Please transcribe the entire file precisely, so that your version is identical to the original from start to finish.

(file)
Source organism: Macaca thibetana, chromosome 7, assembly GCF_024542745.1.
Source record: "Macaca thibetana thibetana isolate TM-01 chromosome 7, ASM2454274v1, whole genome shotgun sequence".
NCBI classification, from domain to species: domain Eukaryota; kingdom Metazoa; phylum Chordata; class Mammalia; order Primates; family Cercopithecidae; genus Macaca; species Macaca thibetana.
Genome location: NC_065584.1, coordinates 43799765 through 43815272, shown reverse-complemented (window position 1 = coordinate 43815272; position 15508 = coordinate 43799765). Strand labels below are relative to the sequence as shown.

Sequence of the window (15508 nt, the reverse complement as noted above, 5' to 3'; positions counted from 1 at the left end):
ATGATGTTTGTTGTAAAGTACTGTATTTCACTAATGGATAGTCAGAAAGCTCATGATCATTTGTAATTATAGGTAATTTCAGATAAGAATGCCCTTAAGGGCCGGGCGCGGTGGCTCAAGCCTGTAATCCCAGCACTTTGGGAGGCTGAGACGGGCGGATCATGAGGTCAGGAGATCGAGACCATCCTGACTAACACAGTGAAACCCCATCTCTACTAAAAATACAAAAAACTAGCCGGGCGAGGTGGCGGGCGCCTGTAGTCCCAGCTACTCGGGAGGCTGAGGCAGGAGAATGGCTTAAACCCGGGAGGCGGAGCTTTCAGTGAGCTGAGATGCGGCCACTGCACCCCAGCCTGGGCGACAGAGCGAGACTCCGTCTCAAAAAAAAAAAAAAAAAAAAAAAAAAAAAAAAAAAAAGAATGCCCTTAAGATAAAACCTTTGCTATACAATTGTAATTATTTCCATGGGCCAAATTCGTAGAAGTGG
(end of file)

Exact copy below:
Source organism: Macaca thibetana, chromosome 7, assembly GCF_024542745.1.
Source record: "Macaca thibetana thibetana isolate TM-01 chromosome 7, ASM2454274v1, whole genome shotgun sequence".
NCBI classification, from domain to species: domain Eukaryota; kingdom Metazoa; phylum Chordata; class Mammalia; order Primates; family Cercopithecidae; genus Macaca; species Macaca thibetana.
Genome location: NC_065584.1, coordinates 43799765 through 43815272, shown reverse-complemented (window position 1 = coordinate 43815272; position 15508 = coordinate 43799765). Strand labels below are relative to the sequence as shown.

Sequence of the window (15508 nt, the reverse complement as noted above, 5' to 3'; positions counted from 1 at the left end):
ATGATGTTTGTTGTAAAGTACTGTATTTCACTAATGGATAGTCAGAAAGCTCATGATCATTTGTAATTATAGGTAATTTCAGATAAGAATGCCCTTAAGGGCCGGGCGCGGTGGCTCAAGCCTGTAATCCCAGCACTTTGGGAGGCTGAGACGGGCGGATCATGAGGTCAGGAGATCGAGACCATCCTGACTAACACAGTGAAACCCCATCTCTACTAAAAATACAAAAAACTAGCCGGGCGAGGTGGCGGGCGCCTGTAGTCCCAGCTACTCGGGAGGCTGAGGCAGGAGAATGGCTTAAACCCGGGAGGCGGAGCTTTCAGTGAGCTGAGATGCGGCCACTGCACCCCAGCCTGGGCGACAGAGCGAGACTCCGTCTCAAAAAAAAAAAAAAAAAAAAAAAAAAAAAAAAAAAAAGAATGCCCTTAAGATAAAACCTTTGCTATACAATTGTAATTATTTCCATGGGCCAAATTCGTAGAAGTGG